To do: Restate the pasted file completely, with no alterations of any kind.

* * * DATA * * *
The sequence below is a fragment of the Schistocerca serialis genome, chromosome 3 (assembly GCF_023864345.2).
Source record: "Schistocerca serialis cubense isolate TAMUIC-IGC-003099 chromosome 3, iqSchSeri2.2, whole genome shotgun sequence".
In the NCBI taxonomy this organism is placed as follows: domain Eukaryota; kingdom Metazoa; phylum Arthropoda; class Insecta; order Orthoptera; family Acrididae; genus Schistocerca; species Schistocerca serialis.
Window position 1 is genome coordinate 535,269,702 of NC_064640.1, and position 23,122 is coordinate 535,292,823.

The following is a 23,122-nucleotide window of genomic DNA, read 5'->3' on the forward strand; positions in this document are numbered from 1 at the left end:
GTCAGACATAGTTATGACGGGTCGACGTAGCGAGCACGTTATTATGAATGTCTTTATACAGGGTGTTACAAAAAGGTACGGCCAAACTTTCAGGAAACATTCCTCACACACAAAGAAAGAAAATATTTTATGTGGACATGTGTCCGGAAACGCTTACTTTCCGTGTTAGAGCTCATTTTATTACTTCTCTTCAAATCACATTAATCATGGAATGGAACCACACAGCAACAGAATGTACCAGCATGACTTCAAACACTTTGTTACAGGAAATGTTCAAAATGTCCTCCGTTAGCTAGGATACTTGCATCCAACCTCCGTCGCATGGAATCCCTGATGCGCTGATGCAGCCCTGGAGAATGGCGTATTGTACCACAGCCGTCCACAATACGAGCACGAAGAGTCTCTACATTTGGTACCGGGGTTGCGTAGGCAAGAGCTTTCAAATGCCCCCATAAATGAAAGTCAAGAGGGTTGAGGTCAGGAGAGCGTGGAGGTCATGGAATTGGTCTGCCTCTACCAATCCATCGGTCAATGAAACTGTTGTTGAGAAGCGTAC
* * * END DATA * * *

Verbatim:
The sequence below is a fragment of the Schistocerca serialis genome, chromosome 3 (assembly GCF_023864345.2).
Source record: "Schistocerca serialis cubense isolate TAMUIC-IGC-003099 chromosome 3, iqSchSeri2.2, whole genome shotgun sequence".
In the NCBI taxonomy this organism is placed as follows: domain Eukaryota; kingdom Metazoa; phylum Arthropoda; class Insecta; order Orthoptera; family Acrididae; genus Schistocerca; species Schistocerca serialis.
Window position 1 is genome coordinate 535,269,702 of NC_064640.1, and position 23,122 is coordinate 535,292,823.

The following is a 23,122-nucleotide window of genomic DNA, read 5'->3' on the forward strand; positions in this document are numbered from 1 at the left end:
GTCAGACATAGTTATGACGGGTCGACGTAGCGAGCACGTTATTATGAATGTCTTTATACAGGGTGTTACAAAAAGGTACGGCCAAACTTTCAGGAAACATTCCTCACACACAAAGAAAGAAAATATTTTATGTGGACATGTGTCCGGAAACGCTTACTTTCCGTGTTAGAGCTCATTTTATTACTTCTCTTCAAATCACATTAATCATGGAATGGAACCACACAGCAACAGAATGTACCAGCATGACTTCAAACACTTTGTTACAGGAAATGTTCAAAATGTCCTCCGTTAGCTAGGATACTTGCATCCAACCTCCGTCGCATGGAATCCCTGATGCGCTGATGCAGCCCTGGAGAATGGCGTATTGTACCACAGCCGTCCACAATACGAGCACGAAGAGTCTCTACATTTGGTACCGGGGTTGCGTAGGCAAGAGCTTTCAAATGCCCCCATAAATGAAAGTCAAGAGGGTTGAGGTCAGGAGAGCGTGGAGGTCATGGAATTGGTCTGCCTCTACCAATCCATCGGTCAATGAAACTGTTGTTGAGAAGCGTAC